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Discussion Starter #18
I took a test drive today! I felt so short in the car, I couldnt see over the hood. ;) I was scared weaving out of a tightly packed lot of NEW cars. It was a new experience trying to figure out where the car was without a hood to judge with. It feels like the car can handle its own on a hill. I managed to get it up to 62Mph on an uphill curve, far short of 80mph, but then the VSC kicked in and a warning beep sounded, the salesman said it was normal, but I decided to play it safe and let off the gas. No tire squealing though, the body roll told me it should have, I didn't hear anything! (never owned a VSC asisted car) The acceleration and ride felt very much like a Corolla (good/bad), in fact the engine noise sounded just like one. :? The ride was also a bit harsher than I expected. Is this normal or did I just get a test car that's been through too much abuse? :?: I drove back down the hill in B and it pretty much recharged the battery back to full. :) The fuel consumption screen showed the 25MPG flat the whole way. :| They said that mileage was low because the battery was significantly drained when we sat in the lot (5-10 min) with the A/C on full while he talked about the features. I have a feeling testing the cars uphill capabilities with the A/C blasting isnt good for mileage either. Over all, the performance is respectable, but it drives a bit stiff, steering took a bit of effort and the pedals were overly sensitive.

I decided I liked the car even with all those minor quirks I noticed, and will probably enjoy giveing it a chance to prove its worth. Maybe driving a Prius just takes some getting used to. I put down my deposit today. Hopefully I'll have my package 6/7, in silver, driftwood, or seaside in the next two months or so. I pretty much told them I'd take any color / model so hopefully this speeds it up. They said that they got sold 12 this month and were getting 11 more this month. Is this average?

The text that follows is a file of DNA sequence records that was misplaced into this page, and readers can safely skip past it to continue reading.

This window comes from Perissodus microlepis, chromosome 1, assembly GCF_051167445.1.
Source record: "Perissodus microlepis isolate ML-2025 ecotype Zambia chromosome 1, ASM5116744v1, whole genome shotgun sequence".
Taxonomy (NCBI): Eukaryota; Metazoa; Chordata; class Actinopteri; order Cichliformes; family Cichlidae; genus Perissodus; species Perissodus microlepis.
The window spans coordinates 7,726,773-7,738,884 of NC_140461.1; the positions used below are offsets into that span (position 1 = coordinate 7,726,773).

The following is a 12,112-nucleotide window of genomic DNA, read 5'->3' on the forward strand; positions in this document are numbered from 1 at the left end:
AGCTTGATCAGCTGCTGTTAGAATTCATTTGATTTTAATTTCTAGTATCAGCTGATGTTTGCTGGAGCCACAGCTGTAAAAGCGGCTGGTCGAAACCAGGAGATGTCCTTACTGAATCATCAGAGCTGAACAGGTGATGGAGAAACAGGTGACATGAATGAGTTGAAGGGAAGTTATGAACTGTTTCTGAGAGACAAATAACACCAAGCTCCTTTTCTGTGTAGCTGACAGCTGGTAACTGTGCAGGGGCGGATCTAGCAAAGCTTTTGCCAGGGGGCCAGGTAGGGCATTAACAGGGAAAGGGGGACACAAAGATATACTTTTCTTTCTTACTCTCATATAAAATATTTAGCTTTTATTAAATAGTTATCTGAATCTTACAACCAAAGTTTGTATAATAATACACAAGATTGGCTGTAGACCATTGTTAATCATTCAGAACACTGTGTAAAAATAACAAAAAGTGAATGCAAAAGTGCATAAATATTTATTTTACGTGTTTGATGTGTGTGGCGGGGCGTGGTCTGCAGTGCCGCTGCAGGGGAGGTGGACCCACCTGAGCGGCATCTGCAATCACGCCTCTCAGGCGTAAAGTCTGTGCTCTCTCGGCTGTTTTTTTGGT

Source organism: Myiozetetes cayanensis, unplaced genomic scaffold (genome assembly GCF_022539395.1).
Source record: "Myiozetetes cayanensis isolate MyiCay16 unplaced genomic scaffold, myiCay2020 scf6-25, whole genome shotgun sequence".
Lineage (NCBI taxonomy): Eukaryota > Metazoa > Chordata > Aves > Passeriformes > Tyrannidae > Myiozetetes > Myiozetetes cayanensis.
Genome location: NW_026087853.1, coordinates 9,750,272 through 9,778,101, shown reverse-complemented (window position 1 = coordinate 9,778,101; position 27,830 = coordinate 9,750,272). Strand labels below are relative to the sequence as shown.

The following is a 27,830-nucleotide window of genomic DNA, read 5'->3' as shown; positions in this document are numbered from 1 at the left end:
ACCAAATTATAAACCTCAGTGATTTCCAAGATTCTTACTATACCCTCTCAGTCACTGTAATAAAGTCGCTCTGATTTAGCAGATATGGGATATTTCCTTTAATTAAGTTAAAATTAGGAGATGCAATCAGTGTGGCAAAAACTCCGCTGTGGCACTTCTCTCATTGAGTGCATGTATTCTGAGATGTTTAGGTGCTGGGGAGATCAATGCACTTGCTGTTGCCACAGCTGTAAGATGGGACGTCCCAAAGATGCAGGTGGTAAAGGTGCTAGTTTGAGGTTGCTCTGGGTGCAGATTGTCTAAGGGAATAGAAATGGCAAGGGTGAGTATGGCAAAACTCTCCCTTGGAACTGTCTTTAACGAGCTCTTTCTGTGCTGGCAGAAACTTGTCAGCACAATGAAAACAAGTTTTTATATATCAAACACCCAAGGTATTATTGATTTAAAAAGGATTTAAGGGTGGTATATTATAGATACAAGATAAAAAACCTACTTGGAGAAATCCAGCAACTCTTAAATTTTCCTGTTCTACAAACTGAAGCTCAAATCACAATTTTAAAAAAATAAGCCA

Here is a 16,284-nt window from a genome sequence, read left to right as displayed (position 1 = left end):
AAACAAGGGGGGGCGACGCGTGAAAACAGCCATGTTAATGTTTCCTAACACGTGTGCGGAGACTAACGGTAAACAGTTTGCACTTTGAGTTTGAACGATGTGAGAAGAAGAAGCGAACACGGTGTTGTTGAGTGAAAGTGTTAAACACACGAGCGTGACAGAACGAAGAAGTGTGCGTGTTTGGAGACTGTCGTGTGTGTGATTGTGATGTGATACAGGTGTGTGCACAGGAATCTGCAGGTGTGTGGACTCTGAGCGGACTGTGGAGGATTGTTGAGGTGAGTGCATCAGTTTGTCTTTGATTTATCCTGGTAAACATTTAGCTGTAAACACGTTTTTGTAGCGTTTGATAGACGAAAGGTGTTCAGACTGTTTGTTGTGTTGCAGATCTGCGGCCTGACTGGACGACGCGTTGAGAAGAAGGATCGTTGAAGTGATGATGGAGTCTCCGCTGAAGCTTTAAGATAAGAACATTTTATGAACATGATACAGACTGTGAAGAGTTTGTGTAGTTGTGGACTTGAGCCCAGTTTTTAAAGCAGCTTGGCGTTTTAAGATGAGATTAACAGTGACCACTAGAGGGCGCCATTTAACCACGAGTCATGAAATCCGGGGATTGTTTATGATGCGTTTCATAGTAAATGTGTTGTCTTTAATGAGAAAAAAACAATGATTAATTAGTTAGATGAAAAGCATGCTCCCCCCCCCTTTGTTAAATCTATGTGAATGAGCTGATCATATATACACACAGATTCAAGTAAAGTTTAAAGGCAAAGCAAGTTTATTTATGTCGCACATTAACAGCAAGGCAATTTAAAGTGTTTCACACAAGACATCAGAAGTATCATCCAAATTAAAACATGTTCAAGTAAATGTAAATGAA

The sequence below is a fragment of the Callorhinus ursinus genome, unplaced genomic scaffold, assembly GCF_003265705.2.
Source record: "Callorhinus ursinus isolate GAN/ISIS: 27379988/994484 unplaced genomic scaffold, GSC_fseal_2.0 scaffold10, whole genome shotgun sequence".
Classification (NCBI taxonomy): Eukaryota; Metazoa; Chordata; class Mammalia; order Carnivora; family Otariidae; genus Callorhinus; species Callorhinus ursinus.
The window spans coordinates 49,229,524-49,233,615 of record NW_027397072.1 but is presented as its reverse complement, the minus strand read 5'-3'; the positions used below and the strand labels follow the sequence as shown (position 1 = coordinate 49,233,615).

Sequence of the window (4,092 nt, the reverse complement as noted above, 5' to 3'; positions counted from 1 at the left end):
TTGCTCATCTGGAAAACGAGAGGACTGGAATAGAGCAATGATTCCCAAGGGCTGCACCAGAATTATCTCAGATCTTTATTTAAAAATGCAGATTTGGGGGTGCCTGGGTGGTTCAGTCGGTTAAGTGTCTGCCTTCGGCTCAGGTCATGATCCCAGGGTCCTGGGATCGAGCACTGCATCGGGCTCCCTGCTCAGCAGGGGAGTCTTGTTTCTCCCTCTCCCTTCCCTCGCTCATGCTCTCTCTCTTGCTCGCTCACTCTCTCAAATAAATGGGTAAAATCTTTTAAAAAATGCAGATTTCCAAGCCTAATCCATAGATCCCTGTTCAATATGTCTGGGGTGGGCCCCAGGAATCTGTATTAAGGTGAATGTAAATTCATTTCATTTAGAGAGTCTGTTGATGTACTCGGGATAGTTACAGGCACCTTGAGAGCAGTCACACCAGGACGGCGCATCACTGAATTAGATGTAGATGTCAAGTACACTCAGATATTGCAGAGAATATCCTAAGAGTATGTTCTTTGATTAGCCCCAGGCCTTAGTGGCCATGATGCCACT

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Remember, your coeficient of drag will double from 50 mph to 70mph. I'm not a mathmagician, but I am under the impression that it's not a linear decrease of cd.
The coefficient of drag (Cd) is a constant and equals 0.26 for the present Prius. The drag force increases as the square of the speed, which means it roughly doubles from 50 to 70 (whatever unit you use :wink: ) and also means the energy required to drive along a given distance is much higher if you drive fast. Everyone who buys a Prius for fuel economy should consider driving at moderate speeds.
Though I'm not completely sure of this, my understanding of the way the electric motor and computer controlled inverter works leads me to believe that the 101 MPH limit on the 2001-2004 Prius is at least in part there because above that speed the motor/inverter will always produce a higher voltage than the battery. This would force the battery to be continuously charged, quickly exceeding it's capacity then overheating it.
Just the opposite, you would discharge the battery. The speed limit in the Prius corresponds to the maximum speed the car can maintain using only the power coming from the engine, on a level road with no wind. Remember the Prius can not deliver its maximum power permanently because part of it comes from the battery, and the only primary source of power is the engine.
 

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If you look at the performance curve for MG2, it shows flat 33 kW output from about 1000 RPM to about 5700 RPM, the curve then quickly drops to zero at 6000 RPM (which corresponds to about 100 MPH). My understanding of this drop off is that above 5700 RPM, the inverter cannot counter the "back EMF" because it remains above the battery voltage for too much of the full cycle.

The inverter contains a simple bridge rectifier which will always pass current back into the battery whenever the voltage from MG2 exceeds the battery voltage. There doesn't seem to be any circuitry to prevent this.

So I conclude that above 100 MPH the inverter doesn't have high enough voltage available from the battery to counter the generated voltage from MG2, so it's no longer able to control MG2 as a motor. The rectifier continues to allow MG2 to operate as a generator (it's free running state). So the inverter can't get power from the battery to MG2, but the rectifier gets power from MG2 to the battery, for a net charge of the battery.

Since at these speeds the battery cannot help provide motive power (except through MG1), you would also need some external assistance to maintain the speed above 100, such as a downhill grade, tailwind, or closely tailgating a semi.